Despite travel restrictions easing, taking a holiday closer to home this summer could save lives, businesses and livelihoods.
Sally Dobie explains the impact the pandemic has had on seaside towns and in particular their restaurants; the government funding was helpful but nothing can compare to customers during summer.
Martin Brooks questions how covid passports will work with new variants and new vaccines. There are multiple medical questions to be answered and the government must address the issue.
Ahead of the elections this week, Alex Toal speaks with Councillor Andrew Cooper, the Green Party candidate to be the first mayor of West Yorkshire.
Dr Stella Perrott looks at the pandemic and poverty. Although there are some exceptions, the poorest countries of the world are most affected by coronavirus
Natalie Bennett highlights how care homes have been deprived during the coronavirus pandemic; they are a matter of public health, and by valuing profit over care, people in need have been forced to suffer.
Sue Wilson explains the impact the pandemic has had on the tourism industry in Spain. It has been devastating, but they have the support of the EU.
David Goff attempts to get a refund of public money for the multi-million pound covid contracts the government gave out for PPE. The supplies were of a poor standard, and legitimate PPE companies were ignored.
Emily Sheperd introduces the online festival. ‘Footsteps Festival 2021’, for those people who are living well with pain. The pandemic has halted in-person support and tools to help people cope with any pain.
Jane Thomas examines the impact of the vaccine bounce on the political divides in the UK, both on party politics and Brexit. Will the vaccine bounce be temporary? If so, what will come in to replace it?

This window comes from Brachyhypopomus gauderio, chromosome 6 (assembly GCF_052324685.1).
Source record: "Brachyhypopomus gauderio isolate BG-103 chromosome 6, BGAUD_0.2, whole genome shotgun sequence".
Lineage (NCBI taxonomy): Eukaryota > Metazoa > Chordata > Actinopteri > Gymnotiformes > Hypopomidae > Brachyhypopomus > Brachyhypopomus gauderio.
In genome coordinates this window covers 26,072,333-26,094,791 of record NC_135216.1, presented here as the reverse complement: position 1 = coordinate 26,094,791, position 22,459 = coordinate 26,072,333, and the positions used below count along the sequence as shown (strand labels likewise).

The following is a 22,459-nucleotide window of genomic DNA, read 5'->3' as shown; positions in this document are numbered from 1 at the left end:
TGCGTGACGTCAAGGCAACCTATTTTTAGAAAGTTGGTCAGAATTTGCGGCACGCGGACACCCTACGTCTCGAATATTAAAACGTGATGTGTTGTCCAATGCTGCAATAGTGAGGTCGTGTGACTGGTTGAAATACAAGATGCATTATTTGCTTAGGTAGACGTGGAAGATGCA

Andy Brown shows how the pandemic has revealed the sleaze within government. Officials, and the prime minister included, took advantage of a bad situation to benefit themselves. The result? The reputation of the country and civil service has been ruined.
A significant proportion of the population thinks that the Conservatives will win the next election and that Johnson’s doing a fine job of handling the pandemic. The opposition must speak out against Brexit and the government’s handling of the pandemic.
Alex Toal breaks down the Greensill scandal, and the broader problem of the revolving door which Cameron’s actions have highlighted. Politicians have had an uncomfortable level of closeness with the private sector for years, and the scandal is nothing new. But we need to change our incentive structures to improve practices.
Andy Brown explains how changes in human life, such as removing large areas of forests, has put us closer to wildlife and therefore pandemics and natural disasters. Human-induced climate crises must be taken seriously by politicians around the world.
The prime minister’s Easter coronavirus announcement will take place 5pm this evening. What’s in his basket of tricks?
David Goff points out that vast amounts of money have been spent on a Track and Trace system which doesn’t even work, and was set up in the name of the NHS. Billions have been spent on an app which could have been spent on food parcels, surgical gowns and PPE. Can we have our money back?